This section is from the book "The Gardener's Monthly And Horticulturist V20", by Thomas Meehan. See also: Four-Season Harvest: Organic Vegetables from Your Home Garden All Year Long.
Having a group of Pyrus japonica seedlings which I noticed to be unusually fruitful, some five or six years ago, I have kept the stock since that time, for the purpose of raising seedlings for hedge plants. The habit and vigor of growth of these plants suggested the idea of using them as stocks for budding with the Pear. I reasoned as follows: - This P. japonica is quite as nearly allied to the common Pear as is the Quince; indeed, it is rather classed as Pyrus than Cydonia. It is a more hardy variety than the Quince, being never injured in root or branch by the winter. It is vigorous and adapts itself to a great variety of soil, and is in this respect quite in contrast with the Quince stock. Lastly, it will be likely to dwarf the Pear, and induce fruitfulness quite as much as does the Quince. Reasoning thus, I made trial upon a few stocks during the last summer, which were planted with no reference to this purpose. The result was that the buds"took" with great readiness, and we now have young pears with luxuriant growth upon this stock.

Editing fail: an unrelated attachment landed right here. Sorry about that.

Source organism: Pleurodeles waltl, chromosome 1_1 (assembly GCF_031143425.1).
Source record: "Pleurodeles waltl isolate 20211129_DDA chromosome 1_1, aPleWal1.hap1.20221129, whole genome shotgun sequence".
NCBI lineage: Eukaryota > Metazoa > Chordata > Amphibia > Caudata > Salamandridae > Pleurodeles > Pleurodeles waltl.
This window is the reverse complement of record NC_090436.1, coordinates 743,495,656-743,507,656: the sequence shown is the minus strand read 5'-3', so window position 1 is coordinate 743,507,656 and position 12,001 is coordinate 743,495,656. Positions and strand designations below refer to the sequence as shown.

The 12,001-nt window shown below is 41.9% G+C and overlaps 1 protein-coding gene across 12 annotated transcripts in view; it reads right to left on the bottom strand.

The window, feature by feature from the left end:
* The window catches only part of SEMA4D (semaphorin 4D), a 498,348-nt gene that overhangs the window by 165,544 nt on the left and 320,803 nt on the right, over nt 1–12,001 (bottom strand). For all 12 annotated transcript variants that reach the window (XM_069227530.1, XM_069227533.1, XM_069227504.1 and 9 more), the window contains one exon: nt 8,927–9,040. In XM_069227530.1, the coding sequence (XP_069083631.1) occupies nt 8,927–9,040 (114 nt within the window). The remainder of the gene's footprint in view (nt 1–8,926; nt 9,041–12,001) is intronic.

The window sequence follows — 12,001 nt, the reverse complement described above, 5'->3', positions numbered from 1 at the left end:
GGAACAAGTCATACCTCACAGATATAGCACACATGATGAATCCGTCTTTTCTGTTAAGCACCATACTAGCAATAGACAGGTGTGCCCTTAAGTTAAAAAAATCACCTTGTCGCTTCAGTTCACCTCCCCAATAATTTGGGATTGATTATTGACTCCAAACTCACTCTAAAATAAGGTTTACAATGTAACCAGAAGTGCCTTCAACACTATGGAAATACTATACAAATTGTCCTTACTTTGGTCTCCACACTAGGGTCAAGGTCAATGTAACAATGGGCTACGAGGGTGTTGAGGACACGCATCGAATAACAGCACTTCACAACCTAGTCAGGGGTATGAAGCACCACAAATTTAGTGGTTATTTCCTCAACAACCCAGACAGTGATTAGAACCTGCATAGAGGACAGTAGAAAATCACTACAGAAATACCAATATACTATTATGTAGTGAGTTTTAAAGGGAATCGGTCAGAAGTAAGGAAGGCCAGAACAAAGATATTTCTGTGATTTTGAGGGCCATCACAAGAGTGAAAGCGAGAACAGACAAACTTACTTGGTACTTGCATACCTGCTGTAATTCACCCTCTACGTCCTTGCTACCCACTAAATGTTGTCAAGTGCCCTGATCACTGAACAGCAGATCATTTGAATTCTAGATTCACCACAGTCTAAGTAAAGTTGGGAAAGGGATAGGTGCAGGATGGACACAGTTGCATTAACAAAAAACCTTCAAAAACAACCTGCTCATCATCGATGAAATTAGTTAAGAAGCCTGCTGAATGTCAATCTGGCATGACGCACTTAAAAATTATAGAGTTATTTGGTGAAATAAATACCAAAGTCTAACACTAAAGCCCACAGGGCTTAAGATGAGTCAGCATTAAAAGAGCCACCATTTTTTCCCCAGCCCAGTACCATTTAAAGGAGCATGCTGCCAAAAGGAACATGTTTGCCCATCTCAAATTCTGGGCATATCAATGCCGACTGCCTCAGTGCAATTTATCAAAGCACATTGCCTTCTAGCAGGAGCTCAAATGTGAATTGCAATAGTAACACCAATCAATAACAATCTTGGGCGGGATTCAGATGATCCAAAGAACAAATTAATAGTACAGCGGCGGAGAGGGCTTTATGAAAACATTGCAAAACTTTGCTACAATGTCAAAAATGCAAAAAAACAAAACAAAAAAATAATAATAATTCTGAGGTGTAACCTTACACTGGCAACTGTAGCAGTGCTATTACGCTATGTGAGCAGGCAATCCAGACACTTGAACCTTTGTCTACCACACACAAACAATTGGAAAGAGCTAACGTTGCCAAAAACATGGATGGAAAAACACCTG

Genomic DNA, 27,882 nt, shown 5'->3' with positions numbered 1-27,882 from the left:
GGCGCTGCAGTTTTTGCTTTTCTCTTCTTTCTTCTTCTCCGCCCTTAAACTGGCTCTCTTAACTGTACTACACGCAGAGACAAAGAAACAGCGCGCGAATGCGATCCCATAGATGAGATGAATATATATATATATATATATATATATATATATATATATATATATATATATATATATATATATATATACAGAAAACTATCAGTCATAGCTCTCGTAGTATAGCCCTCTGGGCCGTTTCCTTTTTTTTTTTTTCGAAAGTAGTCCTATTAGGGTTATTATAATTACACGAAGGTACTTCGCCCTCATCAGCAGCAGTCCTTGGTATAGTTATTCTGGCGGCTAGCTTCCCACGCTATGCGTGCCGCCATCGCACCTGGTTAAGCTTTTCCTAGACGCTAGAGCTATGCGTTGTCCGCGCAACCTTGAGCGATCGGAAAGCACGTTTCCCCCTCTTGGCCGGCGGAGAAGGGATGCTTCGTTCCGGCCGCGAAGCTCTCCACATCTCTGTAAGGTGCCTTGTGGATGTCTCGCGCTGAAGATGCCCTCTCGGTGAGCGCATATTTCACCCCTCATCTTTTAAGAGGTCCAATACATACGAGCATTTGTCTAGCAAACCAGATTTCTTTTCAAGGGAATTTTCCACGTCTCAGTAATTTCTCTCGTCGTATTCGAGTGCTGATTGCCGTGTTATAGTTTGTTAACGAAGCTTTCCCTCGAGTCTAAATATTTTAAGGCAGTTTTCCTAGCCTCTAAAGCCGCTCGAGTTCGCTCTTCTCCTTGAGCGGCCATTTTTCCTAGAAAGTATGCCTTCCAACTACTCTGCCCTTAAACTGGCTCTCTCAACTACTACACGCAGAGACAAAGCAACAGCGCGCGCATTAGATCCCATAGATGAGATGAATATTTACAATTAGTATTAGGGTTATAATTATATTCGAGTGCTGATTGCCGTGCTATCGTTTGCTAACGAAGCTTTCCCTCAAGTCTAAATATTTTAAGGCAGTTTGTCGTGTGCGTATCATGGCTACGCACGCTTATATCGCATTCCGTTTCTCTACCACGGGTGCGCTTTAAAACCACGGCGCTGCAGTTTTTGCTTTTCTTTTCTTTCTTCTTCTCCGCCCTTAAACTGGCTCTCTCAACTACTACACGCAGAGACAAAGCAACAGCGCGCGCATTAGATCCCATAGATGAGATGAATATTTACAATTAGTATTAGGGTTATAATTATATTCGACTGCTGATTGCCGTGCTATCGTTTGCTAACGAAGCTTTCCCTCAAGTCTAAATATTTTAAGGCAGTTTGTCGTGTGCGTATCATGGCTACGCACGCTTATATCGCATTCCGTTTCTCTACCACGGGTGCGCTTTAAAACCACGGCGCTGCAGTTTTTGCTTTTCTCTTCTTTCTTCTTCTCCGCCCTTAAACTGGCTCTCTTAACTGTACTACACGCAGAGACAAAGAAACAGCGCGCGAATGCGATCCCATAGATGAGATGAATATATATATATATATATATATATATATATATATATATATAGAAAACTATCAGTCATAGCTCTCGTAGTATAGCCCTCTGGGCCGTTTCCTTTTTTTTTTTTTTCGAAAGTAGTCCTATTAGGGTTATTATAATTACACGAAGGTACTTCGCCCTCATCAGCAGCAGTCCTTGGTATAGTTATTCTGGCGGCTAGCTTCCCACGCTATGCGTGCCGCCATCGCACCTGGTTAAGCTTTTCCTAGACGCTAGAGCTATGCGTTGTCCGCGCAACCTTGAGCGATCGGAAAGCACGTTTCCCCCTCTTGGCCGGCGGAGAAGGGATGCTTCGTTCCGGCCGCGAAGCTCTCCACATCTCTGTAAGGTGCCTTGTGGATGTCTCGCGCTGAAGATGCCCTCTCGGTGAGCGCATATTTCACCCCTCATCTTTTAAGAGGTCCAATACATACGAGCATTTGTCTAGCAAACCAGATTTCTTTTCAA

My partner and I are so well pleased with the appearance and promise of this stock that we have planted out our whole crop of last year's seedlings, about 15,000, for the purpose of budding, this August.
We find the habit of growth of the seedlings to be clean and upright, quite the contrast with the plants usually propagated by root cuttings. The average height of the plants in the seed bed the first season was a foot and a half, although many attained to a height of nearly three feet, and would have taken a bud, the first year, from seed. Possibly this particular variety and its descendents may be more vigorous than the common type. However this may be, it is clear that such seedlings will"work" well. To my mind the prospect is decidedly encouraging that a new and valuable stock for dwarfing the Pear is here promised. But I am fully aware that the experiment is not yet tested to a conclusion. Yet it can be but a question of a comparatively short time before definite results will be obtained.